Dubai is also trying to create a new benchmark from which the region's crude oil can be priced. The Dubai Mercantile Exchange, which was started this year by Dubai and the New York Mercantile Exchange, has chosen to base its futures on Omani crude, which ships from the eastern port of Mina Al Fahad, on the east coast outside the Strait of Hormuz. Among other things, this would allow futures trading to continue if the Strait were blocked and Persian Gulf supplies were cut off.
Concern about the reliability of oil exports through the Strait has buoyed oil prices this year as Tehran continues to defy U.N. Security Council demands to stop uranium-enrichment work. The U.S. and some of its allies accuse Iran of using its civilian nuclear program as a cover to produce weapons, a charge Tehran denies.
Iran's threats to disrupt oil have come from as high up as Supreme Leader Ayatollah Ali Khamenei. If any country attacks Iran, "shipment of energy from this region will be seriously jeopardized," Ayatollah Khamenei said in a June 2006 speech. He also said the U.S. and its allies won't be able to provide security to all the shipments that transit close to Iran's coast. Iran's oil minister at the time, Kazem Vaziri Hamaneh, later said that if the country's interests are attacked, oil would be used as a weapon.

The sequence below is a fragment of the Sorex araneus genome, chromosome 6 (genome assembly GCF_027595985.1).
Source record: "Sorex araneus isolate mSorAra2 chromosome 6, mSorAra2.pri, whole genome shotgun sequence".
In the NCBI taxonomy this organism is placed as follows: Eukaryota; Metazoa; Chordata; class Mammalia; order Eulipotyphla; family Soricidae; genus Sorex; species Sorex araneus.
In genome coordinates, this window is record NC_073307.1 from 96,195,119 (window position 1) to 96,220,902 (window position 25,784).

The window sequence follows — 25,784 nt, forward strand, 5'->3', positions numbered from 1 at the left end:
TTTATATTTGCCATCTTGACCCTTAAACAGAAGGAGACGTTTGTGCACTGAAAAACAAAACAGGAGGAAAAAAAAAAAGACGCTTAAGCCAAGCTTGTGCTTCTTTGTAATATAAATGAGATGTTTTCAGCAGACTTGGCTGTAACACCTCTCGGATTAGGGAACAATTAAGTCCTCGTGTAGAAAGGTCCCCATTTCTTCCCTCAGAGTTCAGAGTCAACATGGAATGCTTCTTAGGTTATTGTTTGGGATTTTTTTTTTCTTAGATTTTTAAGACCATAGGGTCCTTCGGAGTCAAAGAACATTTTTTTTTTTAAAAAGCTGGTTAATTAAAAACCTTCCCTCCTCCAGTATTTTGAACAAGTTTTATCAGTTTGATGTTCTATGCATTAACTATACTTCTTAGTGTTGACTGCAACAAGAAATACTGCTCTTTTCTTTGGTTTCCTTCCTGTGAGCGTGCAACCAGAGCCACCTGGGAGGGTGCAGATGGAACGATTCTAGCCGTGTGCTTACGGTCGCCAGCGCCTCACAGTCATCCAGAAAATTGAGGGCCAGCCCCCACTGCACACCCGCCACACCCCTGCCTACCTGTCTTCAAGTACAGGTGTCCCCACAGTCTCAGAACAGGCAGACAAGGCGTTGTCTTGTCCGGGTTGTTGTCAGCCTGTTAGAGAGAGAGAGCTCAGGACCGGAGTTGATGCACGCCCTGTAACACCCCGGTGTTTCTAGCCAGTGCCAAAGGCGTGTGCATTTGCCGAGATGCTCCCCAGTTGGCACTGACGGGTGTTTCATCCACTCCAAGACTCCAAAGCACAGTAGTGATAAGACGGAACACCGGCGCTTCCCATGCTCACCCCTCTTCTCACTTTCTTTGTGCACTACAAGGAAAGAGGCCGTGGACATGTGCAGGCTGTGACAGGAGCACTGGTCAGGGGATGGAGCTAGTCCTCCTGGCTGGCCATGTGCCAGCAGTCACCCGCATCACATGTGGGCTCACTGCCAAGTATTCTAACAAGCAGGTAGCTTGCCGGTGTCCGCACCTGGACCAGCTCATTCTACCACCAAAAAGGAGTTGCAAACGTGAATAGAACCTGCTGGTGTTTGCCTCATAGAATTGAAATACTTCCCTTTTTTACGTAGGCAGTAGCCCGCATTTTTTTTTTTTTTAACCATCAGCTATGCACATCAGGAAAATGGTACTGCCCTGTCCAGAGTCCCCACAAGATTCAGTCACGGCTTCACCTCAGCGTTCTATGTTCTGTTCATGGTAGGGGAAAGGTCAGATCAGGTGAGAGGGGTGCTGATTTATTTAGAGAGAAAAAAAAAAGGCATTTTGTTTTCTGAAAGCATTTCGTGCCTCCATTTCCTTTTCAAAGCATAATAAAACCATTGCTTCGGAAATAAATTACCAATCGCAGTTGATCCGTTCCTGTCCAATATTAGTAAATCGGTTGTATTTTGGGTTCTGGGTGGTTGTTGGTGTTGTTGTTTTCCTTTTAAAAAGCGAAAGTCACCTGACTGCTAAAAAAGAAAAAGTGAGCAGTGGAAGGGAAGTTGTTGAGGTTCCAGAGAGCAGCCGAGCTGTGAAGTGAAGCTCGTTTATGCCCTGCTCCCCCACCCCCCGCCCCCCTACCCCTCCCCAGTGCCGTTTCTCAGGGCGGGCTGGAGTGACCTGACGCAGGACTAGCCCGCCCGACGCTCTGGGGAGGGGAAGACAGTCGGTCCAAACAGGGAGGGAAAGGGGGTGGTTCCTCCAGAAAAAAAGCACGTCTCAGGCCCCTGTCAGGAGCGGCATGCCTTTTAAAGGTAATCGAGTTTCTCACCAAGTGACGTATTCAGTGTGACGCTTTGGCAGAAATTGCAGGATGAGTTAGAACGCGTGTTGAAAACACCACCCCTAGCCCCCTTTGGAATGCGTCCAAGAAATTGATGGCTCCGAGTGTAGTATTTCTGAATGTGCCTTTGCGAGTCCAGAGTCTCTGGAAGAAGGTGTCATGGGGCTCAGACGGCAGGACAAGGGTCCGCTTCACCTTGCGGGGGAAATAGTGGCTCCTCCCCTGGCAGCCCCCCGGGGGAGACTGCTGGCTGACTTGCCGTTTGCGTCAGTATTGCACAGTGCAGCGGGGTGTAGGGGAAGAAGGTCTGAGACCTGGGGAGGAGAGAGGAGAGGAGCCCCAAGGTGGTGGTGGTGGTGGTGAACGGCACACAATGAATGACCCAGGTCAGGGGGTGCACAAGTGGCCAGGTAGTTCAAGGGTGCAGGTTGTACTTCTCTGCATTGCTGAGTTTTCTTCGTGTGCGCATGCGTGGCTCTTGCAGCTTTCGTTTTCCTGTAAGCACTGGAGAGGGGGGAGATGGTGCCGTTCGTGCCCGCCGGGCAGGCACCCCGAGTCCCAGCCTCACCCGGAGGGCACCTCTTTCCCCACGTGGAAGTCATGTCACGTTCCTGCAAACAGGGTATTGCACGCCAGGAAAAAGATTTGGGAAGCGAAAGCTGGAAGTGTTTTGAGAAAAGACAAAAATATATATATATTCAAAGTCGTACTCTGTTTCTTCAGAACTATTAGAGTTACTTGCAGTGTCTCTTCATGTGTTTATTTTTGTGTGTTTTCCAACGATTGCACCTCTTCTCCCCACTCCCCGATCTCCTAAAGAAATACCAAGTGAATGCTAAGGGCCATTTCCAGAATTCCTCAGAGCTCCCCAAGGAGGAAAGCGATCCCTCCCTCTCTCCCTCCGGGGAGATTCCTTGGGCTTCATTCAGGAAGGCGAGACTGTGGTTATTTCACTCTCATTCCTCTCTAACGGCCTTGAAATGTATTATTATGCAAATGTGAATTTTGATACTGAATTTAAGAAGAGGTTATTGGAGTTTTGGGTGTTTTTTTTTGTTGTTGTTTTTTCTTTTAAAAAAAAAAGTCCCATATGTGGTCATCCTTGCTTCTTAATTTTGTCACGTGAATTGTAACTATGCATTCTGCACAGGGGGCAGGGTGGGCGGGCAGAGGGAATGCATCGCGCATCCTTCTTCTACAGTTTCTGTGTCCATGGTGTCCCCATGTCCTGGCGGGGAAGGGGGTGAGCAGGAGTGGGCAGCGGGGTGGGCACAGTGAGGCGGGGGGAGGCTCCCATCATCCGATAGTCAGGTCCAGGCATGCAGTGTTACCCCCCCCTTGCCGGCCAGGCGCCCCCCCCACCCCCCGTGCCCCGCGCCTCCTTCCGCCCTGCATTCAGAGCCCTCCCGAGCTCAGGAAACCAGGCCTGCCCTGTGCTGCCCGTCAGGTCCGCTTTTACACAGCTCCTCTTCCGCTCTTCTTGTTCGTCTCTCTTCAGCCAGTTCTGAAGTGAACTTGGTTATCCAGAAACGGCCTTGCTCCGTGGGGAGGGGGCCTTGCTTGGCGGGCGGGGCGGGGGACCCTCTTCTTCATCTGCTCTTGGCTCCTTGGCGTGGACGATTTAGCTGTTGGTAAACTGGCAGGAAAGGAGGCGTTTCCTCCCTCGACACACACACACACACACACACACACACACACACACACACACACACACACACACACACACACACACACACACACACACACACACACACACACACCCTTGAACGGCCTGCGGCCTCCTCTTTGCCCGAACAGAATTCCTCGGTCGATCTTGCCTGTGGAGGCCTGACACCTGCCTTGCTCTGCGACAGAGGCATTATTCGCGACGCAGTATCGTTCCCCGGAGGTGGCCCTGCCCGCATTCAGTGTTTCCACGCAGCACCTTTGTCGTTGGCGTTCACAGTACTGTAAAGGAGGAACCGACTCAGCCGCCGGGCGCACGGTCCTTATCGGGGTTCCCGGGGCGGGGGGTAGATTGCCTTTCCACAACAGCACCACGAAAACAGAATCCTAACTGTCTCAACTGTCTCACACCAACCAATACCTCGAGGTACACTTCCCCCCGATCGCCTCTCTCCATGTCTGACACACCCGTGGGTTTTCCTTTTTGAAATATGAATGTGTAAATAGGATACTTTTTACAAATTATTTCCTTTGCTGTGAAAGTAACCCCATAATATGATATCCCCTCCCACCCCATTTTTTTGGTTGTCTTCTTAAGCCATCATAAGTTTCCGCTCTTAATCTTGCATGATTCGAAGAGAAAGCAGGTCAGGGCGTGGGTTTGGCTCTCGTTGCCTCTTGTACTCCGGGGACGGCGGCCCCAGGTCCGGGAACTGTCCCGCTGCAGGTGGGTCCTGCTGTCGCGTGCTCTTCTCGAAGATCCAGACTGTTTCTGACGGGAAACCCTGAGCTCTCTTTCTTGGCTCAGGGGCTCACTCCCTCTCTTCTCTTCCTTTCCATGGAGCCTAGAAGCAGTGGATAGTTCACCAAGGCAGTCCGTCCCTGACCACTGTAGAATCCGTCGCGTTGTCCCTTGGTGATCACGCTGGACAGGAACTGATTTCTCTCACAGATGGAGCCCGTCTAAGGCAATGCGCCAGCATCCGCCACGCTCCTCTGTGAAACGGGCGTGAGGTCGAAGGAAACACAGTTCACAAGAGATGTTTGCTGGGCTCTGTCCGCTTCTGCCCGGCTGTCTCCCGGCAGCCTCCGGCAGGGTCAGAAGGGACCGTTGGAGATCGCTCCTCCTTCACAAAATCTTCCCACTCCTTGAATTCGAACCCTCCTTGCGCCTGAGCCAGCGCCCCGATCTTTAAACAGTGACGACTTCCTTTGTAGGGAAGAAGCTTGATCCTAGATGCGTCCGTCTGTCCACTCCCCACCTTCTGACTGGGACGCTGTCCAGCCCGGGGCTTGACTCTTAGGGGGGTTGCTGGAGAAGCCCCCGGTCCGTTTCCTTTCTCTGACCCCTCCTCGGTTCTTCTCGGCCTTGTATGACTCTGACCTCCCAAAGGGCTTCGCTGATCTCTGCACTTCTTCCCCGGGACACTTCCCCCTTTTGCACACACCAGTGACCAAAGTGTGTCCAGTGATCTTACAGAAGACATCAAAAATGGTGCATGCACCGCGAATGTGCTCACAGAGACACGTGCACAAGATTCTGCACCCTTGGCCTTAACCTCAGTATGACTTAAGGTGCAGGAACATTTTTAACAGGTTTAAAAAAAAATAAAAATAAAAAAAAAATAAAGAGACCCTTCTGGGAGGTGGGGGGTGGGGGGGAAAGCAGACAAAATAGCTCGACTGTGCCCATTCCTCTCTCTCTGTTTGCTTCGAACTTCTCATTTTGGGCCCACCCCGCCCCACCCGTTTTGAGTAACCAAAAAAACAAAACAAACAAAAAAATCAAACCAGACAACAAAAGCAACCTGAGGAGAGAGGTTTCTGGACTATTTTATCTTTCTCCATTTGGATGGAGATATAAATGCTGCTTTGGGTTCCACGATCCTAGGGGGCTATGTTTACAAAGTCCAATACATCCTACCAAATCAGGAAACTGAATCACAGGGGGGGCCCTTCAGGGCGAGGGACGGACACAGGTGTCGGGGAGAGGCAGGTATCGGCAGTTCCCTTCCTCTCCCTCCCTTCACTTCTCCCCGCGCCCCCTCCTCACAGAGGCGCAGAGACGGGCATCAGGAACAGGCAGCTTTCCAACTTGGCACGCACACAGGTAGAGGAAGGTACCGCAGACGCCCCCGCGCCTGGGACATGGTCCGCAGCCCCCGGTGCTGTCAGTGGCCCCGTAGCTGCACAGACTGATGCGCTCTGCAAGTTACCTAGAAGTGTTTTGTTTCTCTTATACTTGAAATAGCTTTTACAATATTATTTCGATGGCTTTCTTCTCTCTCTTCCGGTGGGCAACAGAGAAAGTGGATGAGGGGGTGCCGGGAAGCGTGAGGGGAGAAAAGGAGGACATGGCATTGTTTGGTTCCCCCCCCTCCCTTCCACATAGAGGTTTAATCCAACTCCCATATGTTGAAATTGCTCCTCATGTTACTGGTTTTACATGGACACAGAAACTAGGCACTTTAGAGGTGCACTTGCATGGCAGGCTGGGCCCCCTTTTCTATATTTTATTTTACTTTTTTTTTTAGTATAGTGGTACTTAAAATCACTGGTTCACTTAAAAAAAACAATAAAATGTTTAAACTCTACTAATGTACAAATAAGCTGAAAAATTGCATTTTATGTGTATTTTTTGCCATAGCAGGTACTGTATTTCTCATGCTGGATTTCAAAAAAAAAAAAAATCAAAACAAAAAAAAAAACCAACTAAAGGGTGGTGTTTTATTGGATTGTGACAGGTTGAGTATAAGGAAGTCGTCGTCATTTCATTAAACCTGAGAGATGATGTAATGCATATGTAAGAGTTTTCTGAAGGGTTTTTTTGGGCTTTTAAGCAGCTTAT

While most security and regional analysts doubt Iran's ability to block exports for any amount of time, recent naval exercises indicate Iran is testing its ability to do so, with antiship missiles and mines, according to the commander of U.S. naval forces in the region. But blocking the Strait would be difficult, says Vice Admiral Kevin Cosgriff, commander of the U.S. Fifth Fleet. And the U.S. and other countries that rely on trade through the passage would be forced to act.
Heinrich Matthee, Middle East analyst in London with the security-consulting firm Control Risks, says totally blocking the Strait would exhaust Iran's resources and would likely only be a last resort. But, he says, Iran doesn't have to completely block the Strait to cause trouble. It could also seriously disrupt shipping by using nonmilitary boats to lay mines in the Strait, which is 34 miles wide at its narrowest point.
"What you may end up with is a civilian vessel with a mine, laying the mine, and going away, and that could be done for a long time and done quite cheaply," says Mr. Matthee. The move could end up boosting insurance rates and oil prices.
Copyright 2007 Dow Jones & Company, Inc.
The Wall Street Journal